Then turned to interpersonal view – student-centred positioning. Proximics theory (E.T. Hall); personal perception of classroom. Three categories: immediate neighbour, visible neighbourhood, other. Classify each pair, randomly in the room, and analyse behaviour.
Synchronisation – borrowed from eye-tracking. Didn’t want to be overly intrusive: complement, not change how it’s taught. Stuck with cameras, not sensors stuck to people. Dyadic analysis of classroom – whether two people act at the same time or not. Like eye tracking, if two people act at the same time have high levels of comprehension and agreement. And how that translates to the motion. Often one person’s motion happens with another person’s, only slightly shifted timewise. Plot one graph vs another and get a matrix. Look at the diagonal, gives you times of motion synchronisation.Try to model the exact and relative synchronisation – is there a lag?
Tested immediate neighbour influence. Saw significantly higher probability of synchronisation between immediate neighbours and any other pair of students. Reasonable finding. No reason to coordinate, just sitting by someone influences your actions. (p<0.05). NSD in sync between visible and non-visible part.
Sleeper’s lag, is the synchronisation idea. Dominant signal from teacher, says take notes, people take notes. But if external signal that both people react to, they start taking notes, some realise as a cue from their peers rather than teacher. On high levels of attention, the average delay was smaller – they were quicker to react. Which makes sense. It’s marginally insignificant (!) and relatively flat. At the resolution of 2s. Maybe need even smaller resolution here. Similar trend in other class but insignificant because smaller numbers.
Signals as a view of the classroom, not going above socio-economic view, sticking just to little box of the classroom. First results of observational system are going in the right direction. Demonstrated an idea for non-obtrusive performance metrics.
Future work – re-test, semester-long experiment with video, questionnaires, interviews. Also focus on face tracking, face orientation, as the social indicator.
And they are looking for a post-doc! In education and machine learning. http://chili.epfl.ch
Xavier: Movements and lag. How sure are you that the delays are due to attention, not because maybe I started to take notes before.
We start with idea that they are telling us the truth in the questionnaires. We’ll see on the large sample. Different things that can be interpreted. The motion is very vague. Do we want to capture hand position, posture as defensive etc. Get as much from this feature and then move on. We’ll see.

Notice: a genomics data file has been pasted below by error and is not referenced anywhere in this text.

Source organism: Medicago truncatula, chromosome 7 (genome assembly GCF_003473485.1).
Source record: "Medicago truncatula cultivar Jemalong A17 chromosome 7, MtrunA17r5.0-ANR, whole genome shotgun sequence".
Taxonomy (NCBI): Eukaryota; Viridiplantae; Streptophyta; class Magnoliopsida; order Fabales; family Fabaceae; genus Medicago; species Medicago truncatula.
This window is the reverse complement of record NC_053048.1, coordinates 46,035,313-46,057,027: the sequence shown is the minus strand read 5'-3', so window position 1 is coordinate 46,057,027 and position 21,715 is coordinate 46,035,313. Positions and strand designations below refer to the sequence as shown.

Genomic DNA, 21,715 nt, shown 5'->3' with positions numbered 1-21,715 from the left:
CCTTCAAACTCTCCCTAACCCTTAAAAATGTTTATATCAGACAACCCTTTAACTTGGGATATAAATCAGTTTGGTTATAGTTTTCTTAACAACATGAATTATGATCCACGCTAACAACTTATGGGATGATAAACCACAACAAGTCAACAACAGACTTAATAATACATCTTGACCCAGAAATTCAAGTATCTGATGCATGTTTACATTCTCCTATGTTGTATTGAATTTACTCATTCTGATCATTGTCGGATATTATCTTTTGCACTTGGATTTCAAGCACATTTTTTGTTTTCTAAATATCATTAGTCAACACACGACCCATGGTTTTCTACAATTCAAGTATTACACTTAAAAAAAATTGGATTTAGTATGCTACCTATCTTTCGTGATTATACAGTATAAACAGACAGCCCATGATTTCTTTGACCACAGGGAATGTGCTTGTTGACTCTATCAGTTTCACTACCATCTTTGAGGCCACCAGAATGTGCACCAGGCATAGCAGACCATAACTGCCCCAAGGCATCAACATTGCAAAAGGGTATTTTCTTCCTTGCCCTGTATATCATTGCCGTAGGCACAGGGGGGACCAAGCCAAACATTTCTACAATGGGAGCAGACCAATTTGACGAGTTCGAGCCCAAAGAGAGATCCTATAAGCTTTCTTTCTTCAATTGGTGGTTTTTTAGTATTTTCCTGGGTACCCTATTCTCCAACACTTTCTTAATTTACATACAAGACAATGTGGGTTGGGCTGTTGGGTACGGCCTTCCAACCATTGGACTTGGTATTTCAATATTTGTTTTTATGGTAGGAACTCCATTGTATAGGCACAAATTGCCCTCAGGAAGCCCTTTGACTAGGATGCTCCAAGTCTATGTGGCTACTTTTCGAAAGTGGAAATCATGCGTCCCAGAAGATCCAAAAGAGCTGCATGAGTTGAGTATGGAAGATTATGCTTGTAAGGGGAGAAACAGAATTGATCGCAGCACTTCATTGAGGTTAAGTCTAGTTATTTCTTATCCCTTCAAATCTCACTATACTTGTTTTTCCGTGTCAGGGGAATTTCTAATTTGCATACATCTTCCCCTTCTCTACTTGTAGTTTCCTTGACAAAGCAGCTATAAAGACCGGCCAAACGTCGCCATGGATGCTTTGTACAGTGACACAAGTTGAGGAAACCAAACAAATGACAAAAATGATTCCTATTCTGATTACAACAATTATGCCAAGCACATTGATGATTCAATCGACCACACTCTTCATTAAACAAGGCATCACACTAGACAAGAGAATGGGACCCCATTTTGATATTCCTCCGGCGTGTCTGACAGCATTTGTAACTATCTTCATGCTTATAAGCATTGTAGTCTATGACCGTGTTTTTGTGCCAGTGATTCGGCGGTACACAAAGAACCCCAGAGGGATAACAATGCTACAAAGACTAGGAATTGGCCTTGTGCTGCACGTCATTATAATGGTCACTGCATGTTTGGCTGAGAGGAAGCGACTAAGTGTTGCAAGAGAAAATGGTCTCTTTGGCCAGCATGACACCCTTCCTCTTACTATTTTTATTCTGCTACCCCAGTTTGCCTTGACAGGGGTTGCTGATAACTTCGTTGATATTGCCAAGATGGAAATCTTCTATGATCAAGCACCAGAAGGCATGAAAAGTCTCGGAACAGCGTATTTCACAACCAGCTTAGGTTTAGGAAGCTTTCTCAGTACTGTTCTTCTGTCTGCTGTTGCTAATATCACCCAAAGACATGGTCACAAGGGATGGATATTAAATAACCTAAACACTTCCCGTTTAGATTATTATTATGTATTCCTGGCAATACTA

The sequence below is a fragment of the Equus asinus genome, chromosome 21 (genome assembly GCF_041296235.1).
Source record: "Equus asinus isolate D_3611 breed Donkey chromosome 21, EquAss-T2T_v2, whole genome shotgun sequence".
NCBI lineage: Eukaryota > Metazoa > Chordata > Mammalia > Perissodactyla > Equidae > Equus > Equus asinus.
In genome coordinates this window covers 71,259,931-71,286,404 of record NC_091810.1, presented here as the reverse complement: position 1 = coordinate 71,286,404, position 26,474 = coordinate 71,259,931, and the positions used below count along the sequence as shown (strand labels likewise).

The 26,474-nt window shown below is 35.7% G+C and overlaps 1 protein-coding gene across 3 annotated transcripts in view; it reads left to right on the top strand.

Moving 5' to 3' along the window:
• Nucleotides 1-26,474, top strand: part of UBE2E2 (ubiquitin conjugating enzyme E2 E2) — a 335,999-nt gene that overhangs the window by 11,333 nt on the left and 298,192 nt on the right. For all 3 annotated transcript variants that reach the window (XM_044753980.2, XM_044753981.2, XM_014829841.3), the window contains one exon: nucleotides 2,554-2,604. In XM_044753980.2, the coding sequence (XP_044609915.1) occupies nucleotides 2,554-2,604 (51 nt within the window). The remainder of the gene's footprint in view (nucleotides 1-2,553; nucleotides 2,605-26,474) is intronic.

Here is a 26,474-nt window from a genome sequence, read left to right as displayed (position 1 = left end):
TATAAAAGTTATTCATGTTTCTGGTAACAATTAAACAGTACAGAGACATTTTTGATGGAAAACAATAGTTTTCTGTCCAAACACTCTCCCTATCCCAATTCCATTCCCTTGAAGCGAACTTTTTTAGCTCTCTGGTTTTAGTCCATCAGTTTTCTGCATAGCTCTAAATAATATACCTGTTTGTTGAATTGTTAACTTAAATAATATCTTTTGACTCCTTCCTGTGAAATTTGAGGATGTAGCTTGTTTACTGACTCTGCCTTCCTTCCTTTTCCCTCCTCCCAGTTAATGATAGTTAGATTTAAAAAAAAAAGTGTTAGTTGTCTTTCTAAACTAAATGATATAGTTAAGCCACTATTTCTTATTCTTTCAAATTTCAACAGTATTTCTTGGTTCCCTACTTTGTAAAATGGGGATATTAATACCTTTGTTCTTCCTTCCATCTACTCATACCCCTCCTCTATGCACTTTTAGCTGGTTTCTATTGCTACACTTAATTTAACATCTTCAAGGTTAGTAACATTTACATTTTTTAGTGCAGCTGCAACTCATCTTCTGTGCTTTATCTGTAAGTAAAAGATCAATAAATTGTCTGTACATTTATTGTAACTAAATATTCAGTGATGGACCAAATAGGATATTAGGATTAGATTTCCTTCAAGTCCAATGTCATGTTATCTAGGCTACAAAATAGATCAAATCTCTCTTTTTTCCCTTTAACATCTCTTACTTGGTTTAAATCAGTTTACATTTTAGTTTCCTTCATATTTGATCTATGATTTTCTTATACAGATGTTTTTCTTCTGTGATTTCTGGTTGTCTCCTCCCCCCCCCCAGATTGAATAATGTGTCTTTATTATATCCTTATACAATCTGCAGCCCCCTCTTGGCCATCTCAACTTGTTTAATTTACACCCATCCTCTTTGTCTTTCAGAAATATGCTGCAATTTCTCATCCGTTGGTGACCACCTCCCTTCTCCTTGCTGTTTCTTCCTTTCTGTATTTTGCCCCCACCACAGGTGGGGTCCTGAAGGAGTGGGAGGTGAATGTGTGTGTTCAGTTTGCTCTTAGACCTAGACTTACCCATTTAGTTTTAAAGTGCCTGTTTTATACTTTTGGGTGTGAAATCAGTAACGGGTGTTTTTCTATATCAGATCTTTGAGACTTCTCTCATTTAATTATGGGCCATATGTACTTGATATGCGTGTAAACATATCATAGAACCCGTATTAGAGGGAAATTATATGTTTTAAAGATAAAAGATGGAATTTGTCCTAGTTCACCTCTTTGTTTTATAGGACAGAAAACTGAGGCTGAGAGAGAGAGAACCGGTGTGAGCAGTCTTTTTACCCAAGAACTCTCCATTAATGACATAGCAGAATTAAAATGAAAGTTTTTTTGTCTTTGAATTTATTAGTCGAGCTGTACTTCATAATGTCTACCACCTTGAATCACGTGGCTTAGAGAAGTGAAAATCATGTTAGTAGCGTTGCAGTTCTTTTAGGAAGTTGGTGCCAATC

Q: What camera technology do you use? Price, obtrusive?
As low end as it can be and not get crappy. Aiming to produce something applicable anywhere. Not high resolutions. Just moved on to HD webcam. Low end section. Tried using more exotic fields, emotional bracelets, we might use in capturing and assessing, but at the end it’ll be webcams.
Q2: Any theories about interaction with the academic content and how that affects their motion?
Started doing pre/post test. One thing in the questionnaire, it looks complicated, it’s just measuring four parameters. One of them was, the attention, classroom perception, teacher perception, and material importance. Correlate between all of them. If there is a correlation with the material importance, we’ll pick it up. Not sure in the long run with just the camera.
Malcolm: Any plans to experiment with other classroom design types – this is benches in rows. New environments, any plans?
Again, started similarly to webcam tech, started with typical layout. Not sure we can venture with other types, we don’t have many at EPFL. Broader, the standard composition of the classroom, typical layout seems to be more productive, others seem to be inhibitive of discussion, may have a reference.
Malcolm: Would love to see that.Clustering of Design Decisions in Classroom Visual Displays. Ma. Victoria Almeda, Peter Scupelli, Ryan Baker, Mimi Weber, Anna Fisher (Short Paper)
Why classroom displays? Teachers spend a lot of time thinking about what to put on wall displays. They’re available for hours to the students. Hence important to ask whether they’re visually engaging or distracting.
There are large amounts of sensory displays, but no evidence it helps learning. Know that there are links between off-task behaviour and visual design – visual bombardment., distraction.
Literature tends to focus on visual aspect, and features in isolation. So want to examine the semantic content of visual displays. And go beyond that to investigate the systematic design choices by teachers, to find patterns that best support it.
30 elementary K-4 classrooms in NE USA. Fall semester 2012.
Coding scheme – photos of walls using Classroom Wall Coding System. First code each flat object, then classify as Academic/behaviour (e.g. star charts)/non-academic (school policy, decorative).
Labels – English words, descriptive. Also content-specific stuff related to academic topics. Procedures as well, hierarchy of steps. Decorations included e.g. welcome board, or the Cat in the Hat. Student Art. Finally, other non-academic – calendars, fire escape plans, stuff solely for teacher eg. own personal calendar or picture of their diploma (!).
Analytical method – K-means clustering. Systematically tried different numbers of clusters. Used k=4, more just had more outliers. One n=1 cluster present even with k=2! So four clusters.